Monday, December 12, 2005

Those Darn Jesuits . . . Baghdad College

The alumni of the Jesuit-run Baghdad College in Iraq are fiercely loyal even though the school ceased to exist decades ago. And three of them are the front-runners in the upcoming Iraqi elections. An interesting story in today's New York Times about the Jesuit legacy in Iraq.

Boys of Baghdad College Vie for Prime Minister

BAGHDAD, Iraq, Dec. 9 - The priests have long since departed, but the elite Jesuit high school called Baghdad College still looms over the swirling world of Iraqi politics.

The three Iraqi political leaders considered most likely to end up as prime minister after nationwide elections this week - Ayad Allawi, Ahmad Chalabi and Adel Abdul Mahdi - were schoolmates at the all-boys English-language school in the late 1950's, fortunate members of the Baghdad elite that governed Iraq until successive waves of revolution and terror swept it away.

Now, with most of Saddam Hussein's interlopers locked up and the Iraqis preparing to select a full-term Parliament, the boys of Baghdad College, now men in their 60's back from exile, are ready to assume their place on top of the social hierarchy that they and their families once assumed would be theirs forever.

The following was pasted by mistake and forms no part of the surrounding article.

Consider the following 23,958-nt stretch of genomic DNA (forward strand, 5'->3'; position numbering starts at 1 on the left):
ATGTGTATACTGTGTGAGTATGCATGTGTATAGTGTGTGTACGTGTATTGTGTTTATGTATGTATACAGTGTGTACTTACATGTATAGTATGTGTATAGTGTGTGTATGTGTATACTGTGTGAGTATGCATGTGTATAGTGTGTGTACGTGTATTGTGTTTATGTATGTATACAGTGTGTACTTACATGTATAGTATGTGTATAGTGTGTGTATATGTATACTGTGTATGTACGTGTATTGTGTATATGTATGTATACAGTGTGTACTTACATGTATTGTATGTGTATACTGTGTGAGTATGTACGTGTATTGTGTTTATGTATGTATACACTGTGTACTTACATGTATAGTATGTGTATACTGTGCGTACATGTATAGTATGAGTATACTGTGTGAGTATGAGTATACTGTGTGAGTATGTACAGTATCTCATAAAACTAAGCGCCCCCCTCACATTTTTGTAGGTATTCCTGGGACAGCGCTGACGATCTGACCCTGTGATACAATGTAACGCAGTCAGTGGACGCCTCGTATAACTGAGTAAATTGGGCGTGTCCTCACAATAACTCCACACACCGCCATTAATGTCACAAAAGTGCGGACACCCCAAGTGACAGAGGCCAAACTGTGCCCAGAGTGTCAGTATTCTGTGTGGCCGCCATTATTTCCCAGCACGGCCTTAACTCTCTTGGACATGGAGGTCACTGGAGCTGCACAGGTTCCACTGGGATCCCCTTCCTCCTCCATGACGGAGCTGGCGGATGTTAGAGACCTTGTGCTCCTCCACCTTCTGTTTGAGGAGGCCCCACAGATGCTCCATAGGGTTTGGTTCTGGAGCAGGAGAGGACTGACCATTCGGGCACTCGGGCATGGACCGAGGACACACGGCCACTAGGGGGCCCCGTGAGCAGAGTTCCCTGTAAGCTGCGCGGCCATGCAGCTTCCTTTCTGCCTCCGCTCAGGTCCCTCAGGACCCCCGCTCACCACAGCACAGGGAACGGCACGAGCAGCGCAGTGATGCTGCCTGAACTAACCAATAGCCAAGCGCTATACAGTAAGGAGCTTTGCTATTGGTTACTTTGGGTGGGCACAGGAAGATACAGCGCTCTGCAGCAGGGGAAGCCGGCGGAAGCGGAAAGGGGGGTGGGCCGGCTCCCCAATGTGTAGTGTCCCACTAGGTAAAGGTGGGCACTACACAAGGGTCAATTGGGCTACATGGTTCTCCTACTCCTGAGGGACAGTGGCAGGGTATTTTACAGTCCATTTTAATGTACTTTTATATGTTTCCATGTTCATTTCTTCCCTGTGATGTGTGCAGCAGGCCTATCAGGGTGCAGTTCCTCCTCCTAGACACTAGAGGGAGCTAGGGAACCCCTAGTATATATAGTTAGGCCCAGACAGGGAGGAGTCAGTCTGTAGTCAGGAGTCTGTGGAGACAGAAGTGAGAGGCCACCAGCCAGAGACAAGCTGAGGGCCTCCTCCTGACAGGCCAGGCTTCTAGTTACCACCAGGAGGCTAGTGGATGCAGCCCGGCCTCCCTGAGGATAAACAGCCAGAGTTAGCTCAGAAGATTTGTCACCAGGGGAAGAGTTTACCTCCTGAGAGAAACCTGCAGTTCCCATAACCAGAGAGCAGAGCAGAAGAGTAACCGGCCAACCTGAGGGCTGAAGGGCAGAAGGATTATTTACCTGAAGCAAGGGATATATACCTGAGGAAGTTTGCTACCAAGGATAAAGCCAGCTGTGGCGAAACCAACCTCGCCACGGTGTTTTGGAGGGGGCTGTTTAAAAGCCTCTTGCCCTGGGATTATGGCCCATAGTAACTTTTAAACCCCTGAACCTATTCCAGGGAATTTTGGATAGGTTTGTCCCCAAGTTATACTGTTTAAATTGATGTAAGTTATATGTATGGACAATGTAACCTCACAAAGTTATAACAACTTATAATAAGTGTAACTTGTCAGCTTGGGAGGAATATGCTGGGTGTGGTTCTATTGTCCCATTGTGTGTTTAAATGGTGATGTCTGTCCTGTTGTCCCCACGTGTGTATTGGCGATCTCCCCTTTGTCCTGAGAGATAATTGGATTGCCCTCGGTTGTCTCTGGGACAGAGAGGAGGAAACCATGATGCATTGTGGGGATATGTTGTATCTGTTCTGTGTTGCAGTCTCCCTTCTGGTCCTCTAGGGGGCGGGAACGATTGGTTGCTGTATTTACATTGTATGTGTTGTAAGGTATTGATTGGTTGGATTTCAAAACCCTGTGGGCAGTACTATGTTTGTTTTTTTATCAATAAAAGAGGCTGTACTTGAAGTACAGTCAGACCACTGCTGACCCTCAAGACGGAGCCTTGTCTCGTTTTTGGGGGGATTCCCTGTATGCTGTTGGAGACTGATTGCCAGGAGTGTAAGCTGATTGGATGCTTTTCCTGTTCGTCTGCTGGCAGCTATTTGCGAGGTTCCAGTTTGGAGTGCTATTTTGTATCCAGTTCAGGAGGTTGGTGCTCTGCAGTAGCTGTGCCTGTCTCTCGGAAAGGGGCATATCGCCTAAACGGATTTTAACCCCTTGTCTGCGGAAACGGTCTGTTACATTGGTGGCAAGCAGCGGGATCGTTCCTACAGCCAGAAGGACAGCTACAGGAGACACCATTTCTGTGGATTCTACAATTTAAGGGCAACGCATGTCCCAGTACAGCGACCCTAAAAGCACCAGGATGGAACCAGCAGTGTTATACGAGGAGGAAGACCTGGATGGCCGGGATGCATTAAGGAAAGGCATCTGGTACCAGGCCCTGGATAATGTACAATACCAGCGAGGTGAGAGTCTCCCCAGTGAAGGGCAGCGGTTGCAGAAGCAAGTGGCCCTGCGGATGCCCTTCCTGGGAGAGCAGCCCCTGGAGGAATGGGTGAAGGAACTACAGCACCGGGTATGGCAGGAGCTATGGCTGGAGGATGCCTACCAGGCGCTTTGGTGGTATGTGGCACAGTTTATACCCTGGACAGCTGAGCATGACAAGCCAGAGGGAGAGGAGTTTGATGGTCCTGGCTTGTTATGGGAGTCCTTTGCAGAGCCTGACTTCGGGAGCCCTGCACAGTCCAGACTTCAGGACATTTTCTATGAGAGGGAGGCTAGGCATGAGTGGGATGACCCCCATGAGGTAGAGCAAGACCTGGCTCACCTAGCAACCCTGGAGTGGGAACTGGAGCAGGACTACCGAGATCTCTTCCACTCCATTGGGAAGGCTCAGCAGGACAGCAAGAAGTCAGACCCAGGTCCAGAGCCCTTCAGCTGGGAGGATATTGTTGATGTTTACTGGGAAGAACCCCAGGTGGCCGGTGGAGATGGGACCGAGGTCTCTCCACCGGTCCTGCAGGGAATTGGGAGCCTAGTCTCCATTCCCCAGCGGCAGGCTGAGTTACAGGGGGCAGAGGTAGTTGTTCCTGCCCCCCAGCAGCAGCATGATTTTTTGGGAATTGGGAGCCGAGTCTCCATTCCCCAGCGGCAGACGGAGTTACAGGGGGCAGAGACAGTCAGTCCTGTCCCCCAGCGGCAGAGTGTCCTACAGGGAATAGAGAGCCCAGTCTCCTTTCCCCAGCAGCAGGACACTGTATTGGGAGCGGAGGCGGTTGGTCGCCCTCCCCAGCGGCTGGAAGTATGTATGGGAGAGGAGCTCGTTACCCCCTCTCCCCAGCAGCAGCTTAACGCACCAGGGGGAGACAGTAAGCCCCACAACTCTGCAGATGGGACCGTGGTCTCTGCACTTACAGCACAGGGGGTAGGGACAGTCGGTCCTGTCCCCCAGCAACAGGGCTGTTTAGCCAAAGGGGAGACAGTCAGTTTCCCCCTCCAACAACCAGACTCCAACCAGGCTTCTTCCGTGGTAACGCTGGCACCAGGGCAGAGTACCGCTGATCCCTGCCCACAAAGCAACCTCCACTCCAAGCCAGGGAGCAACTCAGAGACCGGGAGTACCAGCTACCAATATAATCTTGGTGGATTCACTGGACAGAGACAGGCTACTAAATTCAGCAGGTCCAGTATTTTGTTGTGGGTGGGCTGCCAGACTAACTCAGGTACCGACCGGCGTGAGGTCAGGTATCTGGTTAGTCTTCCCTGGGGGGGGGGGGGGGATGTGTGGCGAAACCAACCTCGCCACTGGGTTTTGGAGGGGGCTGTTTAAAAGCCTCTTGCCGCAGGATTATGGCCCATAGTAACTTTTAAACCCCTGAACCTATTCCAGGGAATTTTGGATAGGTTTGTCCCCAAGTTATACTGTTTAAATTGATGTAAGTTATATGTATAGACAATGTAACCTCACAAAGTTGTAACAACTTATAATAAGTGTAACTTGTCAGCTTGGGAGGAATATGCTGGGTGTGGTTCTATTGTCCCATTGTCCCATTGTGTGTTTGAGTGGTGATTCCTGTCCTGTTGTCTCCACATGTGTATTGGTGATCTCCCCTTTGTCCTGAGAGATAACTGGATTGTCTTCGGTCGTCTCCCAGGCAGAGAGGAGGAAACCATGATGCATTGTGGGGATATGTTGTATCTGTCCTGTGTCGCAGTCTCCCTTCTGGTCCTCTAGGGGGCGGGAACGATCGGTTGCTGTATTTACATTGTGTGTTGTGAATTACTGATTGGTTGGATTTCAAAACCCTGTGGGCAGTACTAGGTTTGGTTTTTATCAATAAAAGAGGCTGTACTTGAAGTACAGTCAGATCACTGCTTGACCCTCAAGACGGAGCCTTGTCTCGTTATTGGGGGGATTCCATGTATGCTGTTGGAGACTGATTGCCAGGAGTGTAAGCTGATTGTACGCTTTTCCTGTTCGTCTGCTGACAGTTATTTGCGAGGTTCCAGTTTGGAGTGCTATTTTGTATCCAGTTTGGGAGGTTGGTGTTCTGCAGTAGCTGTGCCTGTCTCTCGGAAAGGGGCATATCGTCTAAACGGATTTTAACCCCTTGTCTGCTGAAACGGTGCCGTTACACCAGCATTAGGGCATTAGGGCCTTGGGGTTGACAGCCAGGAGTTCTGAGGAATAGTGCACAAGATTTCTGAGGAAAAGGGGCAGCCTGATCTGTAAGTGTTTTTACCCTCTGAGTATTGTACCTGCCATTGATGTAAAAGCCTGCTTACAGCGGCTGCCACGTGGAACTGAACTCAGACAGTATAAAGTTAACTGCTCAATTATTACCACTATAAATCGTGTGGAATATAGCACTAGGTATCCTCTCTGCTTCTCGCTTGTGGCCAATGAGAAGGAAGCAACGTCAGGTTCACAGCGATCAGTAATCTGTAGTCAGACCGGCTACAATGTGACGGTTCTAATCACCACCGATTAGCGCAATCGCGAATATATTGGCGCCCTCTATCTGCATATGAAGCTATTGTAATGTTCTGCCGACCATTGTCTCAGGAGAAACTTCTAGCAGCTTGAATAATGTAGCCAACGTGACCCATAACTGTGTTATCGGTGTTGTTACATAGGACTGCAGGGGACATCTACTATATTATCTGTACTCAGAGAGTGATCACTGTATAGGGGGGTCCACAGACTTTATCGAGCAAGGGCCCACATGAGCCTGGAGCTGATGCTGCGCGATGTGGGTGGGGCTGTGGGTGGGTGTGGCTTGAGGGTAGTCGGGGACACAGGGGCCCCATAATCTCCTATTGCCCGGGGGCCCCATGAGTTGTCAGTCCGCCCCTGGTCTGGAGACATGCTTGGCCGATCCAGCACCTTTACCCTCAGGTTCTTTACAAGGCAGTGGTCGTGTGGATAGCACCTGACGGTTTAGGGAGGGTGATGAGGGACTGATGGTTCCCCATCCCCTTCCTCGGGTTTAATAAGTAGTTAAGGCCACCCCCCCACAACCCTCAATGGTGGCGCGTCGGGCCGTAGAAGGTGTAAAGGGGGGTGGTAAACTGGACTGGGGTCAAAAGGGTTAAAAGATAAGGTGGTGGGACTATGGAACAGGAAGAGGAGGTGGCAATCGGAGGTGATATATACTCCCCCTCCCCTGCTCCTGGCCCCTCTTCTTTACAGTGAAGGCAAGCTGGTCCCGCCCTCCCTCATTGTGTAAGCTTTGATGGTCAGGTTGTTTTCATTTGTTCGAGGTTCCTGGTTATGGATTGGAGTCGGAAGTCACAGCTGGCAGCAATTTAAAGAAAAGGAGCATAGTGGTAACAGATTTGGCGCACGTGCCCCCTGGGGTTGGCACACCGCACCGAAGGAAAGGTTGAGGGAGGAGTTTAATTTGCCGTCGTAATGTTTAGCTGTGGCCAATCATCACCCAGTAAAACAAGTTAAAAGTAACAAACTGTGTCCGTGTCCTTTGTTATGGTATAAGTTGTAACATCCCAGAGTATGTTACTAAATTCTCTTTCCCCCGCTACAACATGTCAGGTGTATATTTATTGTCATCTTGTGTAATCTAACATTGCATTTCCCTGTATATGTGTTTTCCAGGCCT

The three men are now flag bearers for three very different visions of Iraq's future: Mr. Allawi for a secular state, Mr. Mahdi for an Islamic-style democracy, and Mr. Chalabi for a program that would purge Iraqi society of those associated with Mr. Hussein's rule. Hard feelings have erupted at times, in particular between Mr. Allawi and Mr. Chalabi, who struggled bitterly in the 1990's over the leadership of the Iraqi exile movement.

But what unites the three former schoolmates could prove more important than what sets them apart.

Clashing banners and personal ambitions aside, Mr. Allawi, Mr. Chalabi and Mr. Mahdi say they are ready to strike political deals that might involve tossing aside some ideological differences. Mr. Mahdi and Mr. Chalabi say they aim to form a "national unity" government with Iraq's main political leaders, presumably including Mr. Allawi.

Mr. Allawi, among others, says that is highly unlikely. Even so, the ties that go back to childhood and to the musty corridors of Baghdad College suggest that the hard clashes that lie ahead in this polarized land may yet be softened by three men who grew up together.

"Ahmad was a year ahead of me, and we used to go swimming together," Mr. Allawi said. "Adel and I were friends, our families knew each other. He was a good basketball player."

"Politically we are very different now," he said. "But those were nice days then."

read the rest here.


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